There are few moments in my life where I can remember every detail of them. Every second, every sensation. Where I can replay the memory like a record in my mind. My last training flight in the SR-71 is one of those.
We had just finished our training mission and were heading back to base at Edwards. The sortie was easy enough and my pilot and I were silently congratulating ourselves that after this we would no longer be trainees in the Blackbird.
It was a late mission, looking at my watch I could see the hands just touching 2325. Most of the other aircraft had already been grounded and the tower was down to a skeleton crew, so the radio was silent from chatter that night. Even my pilot and I weren’t talking. It just felt like one of those moments after a party when you and your friends sit in the living room and quietly stare at the ceiling as the music plays. Just that sort of mutual understanding of silence.
The only sound I could hear came from the engines to our back outside. Those engines could always calm me down like a lullaby. Such a low and murmuring hum, like a constant series of waves breaking on the ocean.
Being the reconnaissance systems officer, I had the easy job at that point. Among many things I was in charge of navigation, but my pilot knew the southern Californian sky like the back of his hand. He always had an amazing sense of direction. Because of that, I got to take it easy on the journey back.
The sun had already gone down for California, but at 73,000 feet we could still see it disappearing over the far western horizon. The cabin was filled with a soft darkness that matched the beautifully dark paint of the aircraft. Lights coming off the equipment and controls were the only things illuminated in the cockpit, creating a mixture of black with soft glows of red and green that reflected off my orange flight suit.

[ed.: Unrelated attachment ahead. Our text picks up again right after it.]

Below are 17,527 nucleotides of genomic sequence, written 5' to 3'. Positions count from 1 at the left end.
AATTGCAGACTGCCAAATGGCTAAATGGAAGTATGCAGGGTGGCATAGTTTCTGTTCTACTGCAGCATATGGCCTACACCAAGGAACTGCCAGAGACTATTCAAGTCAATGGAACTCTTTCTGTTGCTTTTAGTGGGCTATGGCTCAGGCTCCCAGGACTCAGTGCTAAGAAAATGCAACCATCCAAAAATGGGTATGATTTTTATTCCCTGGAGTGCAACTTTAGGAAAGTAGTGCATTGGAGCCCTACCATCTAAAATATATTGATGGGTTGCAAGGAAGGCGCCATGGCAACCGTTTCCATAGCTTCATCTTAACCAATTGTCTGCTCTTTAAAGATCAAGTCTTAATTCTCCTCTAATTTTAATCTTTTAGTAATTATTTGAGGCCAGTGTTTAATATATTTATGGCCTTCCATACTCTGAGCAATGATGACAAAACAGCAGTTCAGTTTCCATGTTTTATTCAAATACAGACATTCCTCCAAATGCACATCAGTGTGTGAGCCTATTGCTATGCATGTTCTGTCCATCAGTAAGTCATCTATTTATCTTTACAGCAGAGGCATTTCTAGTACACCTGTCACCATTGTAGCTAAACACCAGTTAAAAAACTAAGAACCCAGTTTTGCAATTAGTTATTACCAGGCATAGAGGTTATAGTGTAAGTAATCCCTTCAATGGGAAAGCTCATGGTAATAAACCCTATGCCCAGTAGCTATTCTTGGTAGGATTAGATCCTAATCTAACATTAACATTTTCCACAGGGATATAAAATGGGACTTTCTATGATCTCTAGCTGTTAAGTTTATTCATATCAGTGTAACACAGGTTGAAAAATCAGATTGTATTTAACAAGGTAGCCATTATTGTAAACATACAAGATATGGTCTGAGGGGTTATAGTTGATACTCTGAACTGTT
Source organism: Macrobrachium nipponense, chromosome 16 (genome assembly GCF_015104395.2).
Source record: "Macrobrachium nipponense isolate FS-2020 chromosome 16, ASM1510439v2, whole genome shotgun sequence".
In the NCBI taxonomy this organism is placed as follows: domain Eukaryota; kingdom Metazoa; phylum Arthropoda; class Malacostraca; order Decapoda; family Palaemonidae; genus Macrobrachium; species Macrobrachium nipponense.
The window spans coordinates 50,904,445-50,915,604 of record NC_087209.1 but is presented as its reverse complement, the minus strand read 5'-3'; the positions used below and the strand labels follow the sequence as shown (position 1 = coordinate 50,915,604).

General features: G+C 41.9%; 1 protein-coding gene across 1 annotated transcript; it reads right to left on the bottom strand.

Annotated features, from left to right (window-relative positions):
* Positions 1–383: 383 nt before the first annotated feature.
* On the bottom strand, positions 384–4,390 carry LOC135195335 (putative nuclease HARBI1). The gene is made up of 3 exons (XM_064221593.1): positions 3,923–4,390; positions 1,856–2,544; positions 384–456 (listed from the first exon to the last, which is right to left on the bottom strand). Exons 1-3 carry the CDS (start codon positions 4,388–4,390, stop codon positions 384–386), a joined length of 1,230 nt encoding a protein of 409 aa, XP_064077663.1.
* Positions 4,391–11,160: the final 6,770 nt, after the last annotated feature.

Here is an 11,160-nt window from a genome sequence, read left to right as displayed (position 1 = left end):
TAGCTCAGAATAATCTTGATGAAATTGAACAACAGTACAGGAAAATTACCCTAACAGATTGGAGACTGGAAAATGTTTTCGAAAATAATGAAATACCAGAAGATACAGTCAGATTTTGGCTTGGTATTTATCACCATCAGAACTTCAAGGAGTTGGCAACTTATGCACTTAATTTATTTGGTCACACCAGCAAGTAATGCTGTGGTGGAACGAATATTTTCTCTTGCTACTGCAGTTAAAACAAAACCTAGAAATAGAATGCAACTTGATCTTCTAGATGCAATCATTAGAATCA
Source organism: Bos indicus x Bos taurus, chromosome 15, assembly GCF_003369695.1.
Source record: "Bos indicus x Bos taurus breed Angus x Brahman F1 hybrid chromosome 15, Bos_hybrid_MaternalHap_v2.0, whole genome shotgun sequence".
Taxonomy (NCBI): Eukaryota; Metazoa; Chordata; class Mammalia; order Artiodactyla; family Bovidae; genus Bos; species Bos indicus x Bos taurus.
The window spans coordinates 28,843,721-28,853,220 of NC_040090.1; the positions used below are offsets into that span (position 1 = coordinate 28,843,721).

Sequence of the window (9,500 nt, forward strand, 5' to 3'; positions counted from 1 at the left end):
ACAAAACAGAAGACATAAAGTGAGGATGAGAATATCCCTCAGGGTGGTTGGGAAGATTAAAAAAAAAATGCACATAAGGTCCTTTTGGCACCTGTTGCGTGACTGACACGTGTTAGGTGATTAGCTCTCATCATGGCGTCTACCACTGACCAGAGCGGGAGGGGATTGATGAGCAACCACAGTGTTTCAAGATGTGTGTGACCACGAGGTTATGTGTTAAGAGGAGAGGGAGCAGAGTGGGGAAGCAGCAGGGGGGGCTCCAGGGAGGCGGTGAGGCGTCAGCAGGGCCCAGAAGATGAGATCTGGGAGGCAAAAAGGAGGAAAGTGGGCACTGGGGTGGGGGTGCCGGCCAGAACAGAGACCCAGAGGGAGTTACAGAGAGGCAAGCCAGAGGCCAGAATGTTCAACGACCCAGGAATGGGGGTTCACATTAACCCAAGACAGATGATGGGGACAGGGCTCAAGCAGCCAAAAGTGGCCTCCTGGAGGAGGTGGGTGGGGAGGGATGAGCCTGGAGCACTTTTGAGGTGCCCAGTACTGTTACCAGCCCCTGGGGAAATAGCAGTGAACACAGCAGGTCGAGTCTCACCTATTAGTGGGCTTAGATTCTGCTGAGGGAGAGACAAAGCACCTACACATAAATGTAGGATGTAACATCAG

I looked to my left and gazed out at the growing landscape which seeped into a deeper night as you moved closer to the eastern horizon. I could still see the tips of mountain tops and outlines of rivers, running like veins through the earth. The lights from the cities and little towns dotted and connected the landscape like urban campfires.
My gaze drifted up into what is still to this day one of the most beautiful sights I will ever see. When they say staring off into eternity, I assume this is what they mean. Words can’t describe what I saw. I looked past my reflection in the left-side glass, staring through the black visor looking back at me, and saw the purest lights, millions of them, made of perfect white dotting the immense blackness. Too many stars to ever count stretching into forever. And a single long line of purple and brown of the Milky Way creating a cloudy whisper through it all.
There will always be something about that moment that will stay with me forever. The peace. The calm. The solitude. I just felt completely separate from the world in a way I have never felt before. There was something surreal about truly being alone out at the ends of the Earth. All the problems, the pains, the troubles… they all just kind of faded away into a moment of absolute beauty.
I rested my helmet on the head rest and began running through my controls, checking gauges and flight data as we raced across the southern California sky. We had about 10 minutes of flight time left before we had to return to Earth. It was then that I thought no matter where I went for the rest of life, whatever city or temple or natural wonder I ventured to, nothing will ever compare to that moment 14 miles above the Earth, out there on the edge of the world.